DR Amy Prendergast

DR Amy Prendergast

Positions

  • Human-environment interaction
  • Human-environment interaction (shellfish foraging, seasonality)
  • Palaeoclimate reconstruction
  • Palaeoenvironmental reconstruction
  • Stable isotope geochemistry of mollusc shells (sclerochronology) (sclerochronology)
  • Tsunami hazards (tsunami geology, palaeotsunami)

Overview

OverviewText1

  • Amy's research interests include palaeoenvironmental proxy development, palaeoenvironmental reconstruction, human-environment interaction, and natural hazards (particularly palaeotsunamis). For her palaeoenvironmental research, she uses stable isotope and trace element records in combination with growth increment analyses from mollusc shells to generate high-resolution records of climate and seasonality. She focuses on generating climate records from archaeological sites to facilitate reconstructions of human-environment interaction.

    Amy recently completed an Alexander von Humboldt Postdoctoral Fellowship at the University of Mainz in Germany, reconstructing Palaeolithic human-environment interaction in response to extreme climate events in the Levant region of the eastern Mediterranean. 

    She completed her PhD at the University of Cambridge in 2014. Her PhD included palaeoenvironmental proxy development, the generation of seasonally-resolved marine and terrestrial palaeoenvironmental records, and records of shellfish foraging from the Haua Fteah, an archaeological site in northeast Libya that spans the last 160,000 years. 

    Between 2005-2009, Amy worked in government, first in the graduate program at Geoscience Australia, and then as a research scientist, leading a program of tsunami geology research at Geoscience Australia. Her work included research and capacity building and primarily focused on the Holocene geological record of past tsunamis in the Indian and Pacific Oceans.

    Amy grew up in Melbourne and completed her undergraduate at the University of Melbourne with a Bachelor of Arts majoring in Classics and Archaeology and a Bachelor of Science majoring in Earth Sciences. Her Honours in Earth Sciences focused on palaeoenvironmental reconstruction and human environment interaction in the Mallee region of northwestern Victoria.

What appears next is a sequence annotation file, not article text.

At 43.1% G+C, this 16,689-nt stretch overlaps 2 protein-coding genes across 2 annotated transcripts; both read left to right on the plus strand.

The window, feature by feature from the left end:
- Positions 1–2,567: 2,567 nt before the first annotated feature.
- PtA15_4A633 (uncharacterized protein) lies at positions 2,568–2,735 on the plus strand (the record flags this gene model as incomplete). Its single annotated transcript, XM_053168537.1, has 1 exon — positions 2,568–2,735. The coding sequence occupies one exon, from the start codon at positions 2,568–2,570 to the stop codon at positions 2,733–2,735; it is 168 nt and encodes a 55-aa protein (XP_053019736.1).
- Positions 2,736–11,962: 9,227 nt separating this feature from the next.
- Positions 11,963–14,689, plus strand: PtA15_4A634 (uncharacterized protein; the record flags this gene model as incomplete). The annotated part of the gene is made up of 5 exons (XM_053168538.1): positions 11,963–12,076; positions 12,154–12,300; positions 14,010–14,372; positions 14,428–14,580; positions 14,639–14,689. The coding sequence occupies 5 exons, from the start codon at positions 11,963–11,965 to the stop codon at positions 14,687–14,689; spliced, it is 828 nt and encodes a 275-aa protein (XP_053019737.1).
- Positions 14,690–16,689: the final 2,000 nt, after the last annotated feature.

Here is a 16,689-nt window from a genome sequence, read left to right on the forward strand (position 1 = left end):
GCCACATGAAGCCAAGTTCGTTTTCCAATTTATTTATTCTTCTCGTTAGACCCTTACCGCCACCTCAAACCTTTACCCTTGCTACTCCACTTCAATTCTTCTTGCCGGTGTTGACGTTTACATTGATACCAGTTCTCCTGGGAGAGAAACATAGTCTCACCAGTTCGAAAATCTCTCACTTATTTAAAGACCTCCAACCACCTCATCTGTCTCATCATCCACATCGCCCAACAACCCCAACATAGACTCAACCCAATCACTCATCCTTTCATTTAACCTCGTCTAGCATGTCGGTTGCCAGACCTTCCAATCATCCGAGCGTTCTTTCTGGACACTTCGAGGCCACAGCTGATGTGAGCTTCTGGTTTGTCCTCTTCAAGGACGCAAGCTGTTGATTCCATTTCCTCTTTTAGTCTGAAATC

Publications

Selected publications

Research

Additional Grant Information

  • 2016 McKenzie Postdoctoral Fellowship, University of Melbourne (AUD $276,000)

    2013 Alexander von Humboldt Postdoctoral Fellowship (€85,000)

    2012 Natural Environment Research Council, UK “Dating the human response to climate change in North Africa” (£7935) with Prof Graeme Barker

    2009 Rae and Edith Bennett Traveling Scholarship for PhD research: Three years full funding for PhD (AUD $180,000)

    2008 AusAID Public Sector Linkages Program “The application of tsunami geology to tsunami mitigation in Indonesia” (CI with  E. Yulianto. B. F. Atwater, and P. R. Cummins) (AUD $270,000)   

Awards

Education and training

  • PhD, University of Cambridge 2014
  • BSc (Hons), University of Melbourne 2004
  • BA, University of Melbourne 2003

Awards and honors

  • Chrysalis Scholarship, Association for Women Geoscientists, 2012
  • Mary Euphrasia Mosley Award, 2011
  • Rae and Edith Bennett Scholarship, 2009
  • Dean's Honour Roll, University of Melbourne, 2004
  • Best earth science Honours thesis, Victoria, Ivan Newham Prize, 2004
  • John Lovering Prize, University of Melbourne, 2004
  • P. W. Chron Scholarship, University of Melbourne, 2004
  • Honours Prize, Australian Institute of Geoscientists, 2004
  • Exhibition Award for Earth Sciences, University of Melbourne, 2001

Linkages

Supervision

Available for supervision

  • Y

Supervision Statement

  • I am available to supervise projects under the broad themes of palaeoenvironmental change, human-environment interaction, and natural hazards. I am particularly interested in the area of high resolution climate reconstruction using mollusc shell chemistry (sclerochronology) and can supervise projects relating to modern calibration of climate proxies, climate reconstruction using mollusc shell archives, reconstructing seasonal shellfish foraging from archaeological sites, as well as palaeotsunami research.